A few Tornados will not change anything. But symbolism matters. The US, the world’s one superpower regardless of Obama’s anaemic disposition, France and Britain are now lined up in one place. Russia, as much a victim of Islamist terrorism as the West, is in the house next door. Even the spineless UN Security Council has endorsed military action against Isis (which implies China’s consent).
To paraphrase Churchill, this is not the end, but it might be the beginning of the end. Isis and its Western fifth column has to be destroyed. We have to plunge back into the heart of darkness because to stay on its fringes offers no lasting respite from its horrors. And, once we have dealt with Isis, we have to do a deal with the likes of Putin and Assad to restore a semblance of order and stability. And, of course, that will take the infamous boots on the ground – from somewhere or other.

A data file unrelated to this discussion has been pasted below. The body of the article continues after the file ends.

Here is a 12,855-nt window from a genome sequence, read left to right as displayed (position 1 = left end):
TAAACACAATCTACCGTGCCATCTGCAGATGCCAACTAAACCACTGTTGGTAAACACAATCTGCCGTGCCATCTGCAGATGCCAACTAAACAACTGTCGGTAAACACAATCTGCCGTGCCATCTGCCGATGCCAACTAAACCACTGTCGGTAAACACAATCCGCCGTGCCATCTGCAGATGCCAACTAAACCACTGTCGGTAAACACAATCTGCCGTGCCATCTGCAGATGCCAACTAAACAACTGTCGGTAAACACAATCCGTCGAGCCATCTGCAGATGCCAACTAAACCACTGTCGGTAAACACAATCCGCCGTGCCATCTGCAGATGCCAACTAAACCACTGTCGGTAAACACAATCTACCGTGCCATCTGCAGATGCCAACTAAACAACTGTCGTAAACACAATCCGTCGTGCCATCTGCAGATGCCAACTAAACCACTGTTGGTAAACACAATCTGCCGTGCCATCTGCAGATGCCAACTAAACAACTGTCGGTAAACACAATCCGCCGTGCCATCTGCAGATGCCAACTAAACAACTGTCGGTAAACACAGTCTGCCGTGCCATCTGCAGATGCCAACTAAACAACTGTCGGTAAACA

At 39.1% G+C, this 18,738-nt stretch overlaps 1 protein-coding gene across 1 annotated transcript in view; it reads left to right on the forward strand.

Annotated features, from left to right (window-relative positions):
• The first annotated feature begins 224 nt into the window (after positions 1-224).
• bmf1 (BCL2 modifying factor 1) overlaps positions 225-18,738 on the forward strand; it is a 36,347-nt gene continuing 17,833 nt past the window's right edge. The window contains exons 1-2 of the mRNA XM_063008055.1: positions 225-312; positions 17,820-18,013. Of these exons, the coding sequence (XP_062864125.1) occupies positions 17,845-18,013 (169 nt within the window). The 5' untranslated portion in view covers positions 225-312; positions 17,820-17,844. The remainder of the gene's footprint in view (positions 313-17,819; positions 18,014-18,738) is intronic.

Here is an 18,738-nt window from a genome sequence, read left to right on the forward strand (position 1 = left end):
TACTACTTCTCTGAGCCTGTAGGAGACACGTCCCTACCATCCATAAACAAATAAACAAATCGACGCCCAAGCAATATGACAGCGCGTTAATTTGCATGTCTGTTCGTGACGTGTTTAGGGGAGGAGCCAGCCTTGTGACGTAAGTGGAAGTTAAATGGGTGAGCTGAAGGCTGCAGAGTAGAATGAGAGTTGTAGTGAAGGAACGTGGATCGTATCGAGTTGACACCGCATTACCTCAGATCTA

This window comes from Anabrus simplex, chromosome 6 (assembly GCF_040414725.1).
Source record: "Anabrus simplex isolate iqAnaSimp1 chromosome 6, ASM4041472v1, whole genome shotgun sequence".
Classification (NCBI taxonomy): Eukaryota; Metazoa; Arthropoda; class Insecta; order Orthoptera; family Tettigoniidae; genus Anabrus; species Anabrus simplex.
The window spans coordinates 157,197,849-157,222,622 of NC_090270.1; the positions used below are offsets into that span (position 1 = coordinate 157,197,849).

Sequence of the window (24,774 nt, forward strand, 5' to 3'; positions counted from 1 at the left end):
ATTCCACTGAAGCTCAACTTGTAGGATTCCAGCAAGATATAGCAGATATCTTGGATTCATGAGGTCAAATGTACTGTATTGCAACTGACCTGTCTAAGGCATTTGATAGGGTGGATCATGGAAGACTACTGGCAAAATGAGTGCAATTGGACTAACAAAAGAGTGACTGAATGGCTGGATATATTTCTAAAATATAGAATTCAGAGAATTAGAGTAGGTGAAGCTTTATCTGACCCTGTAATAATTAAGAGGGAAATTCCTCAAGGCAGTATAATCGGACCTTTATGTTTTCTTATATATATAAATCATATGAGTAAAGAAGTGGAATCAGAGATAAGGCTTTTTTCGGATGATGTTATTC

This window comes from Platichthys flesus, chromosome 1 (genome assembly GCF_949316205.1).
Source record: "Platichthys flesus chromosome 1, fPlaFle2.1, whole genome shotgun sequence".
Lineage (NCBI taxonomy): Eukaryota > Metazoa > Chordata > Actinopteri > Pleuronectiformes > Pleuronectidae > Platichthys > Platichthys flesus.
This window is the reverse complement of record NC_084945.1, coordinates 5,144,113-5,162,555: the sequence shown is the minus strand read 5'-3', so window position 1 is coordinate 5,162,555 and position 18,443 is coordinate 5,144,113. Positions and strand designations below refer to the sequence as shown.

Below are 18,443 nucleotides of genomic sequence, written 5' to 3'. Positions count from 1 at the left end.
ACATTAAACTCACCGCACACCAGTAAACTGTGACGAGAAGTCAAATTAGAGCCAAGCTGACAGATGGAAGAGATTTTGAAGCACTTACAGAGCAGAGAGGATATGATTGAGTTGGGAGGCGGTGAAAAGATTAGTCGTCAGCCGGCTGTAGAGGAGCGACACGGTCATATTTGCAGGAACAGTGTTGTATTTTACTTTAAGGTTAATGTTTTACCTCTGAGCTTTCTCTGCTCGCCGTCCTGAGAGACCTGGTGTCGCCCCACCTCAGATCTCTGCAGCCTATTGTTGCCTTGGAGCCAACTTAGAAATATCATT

We hardly need to mention Mr “I love terrorists” Corbyn. In his time he has backed the IRA, the PLO, Hamas, the repressive regimes of Cuba and Venezuela, and just about every other bunch of murderous misfits on the planet. Needless to say, he cannot even begin to hope he might command the backing of the West; he cannot even command the backing of his own Shadow Cabinet. He has been forced to allow his MPs a free vote simply because his writ does not run much beyond the Stop the War Coalition who spent Tuesday night besieging the headquarters of his own party. Corbyn is an aberration shortly to be concluded.
British and Western public opinion is weary of war, even the limited policing operation proposed by our less than heroic PM. But we don’t have an opt out from the world as it is. We would like peace but we know we will have to fight for it.
(Image Courtesy of tataquax, Flickr)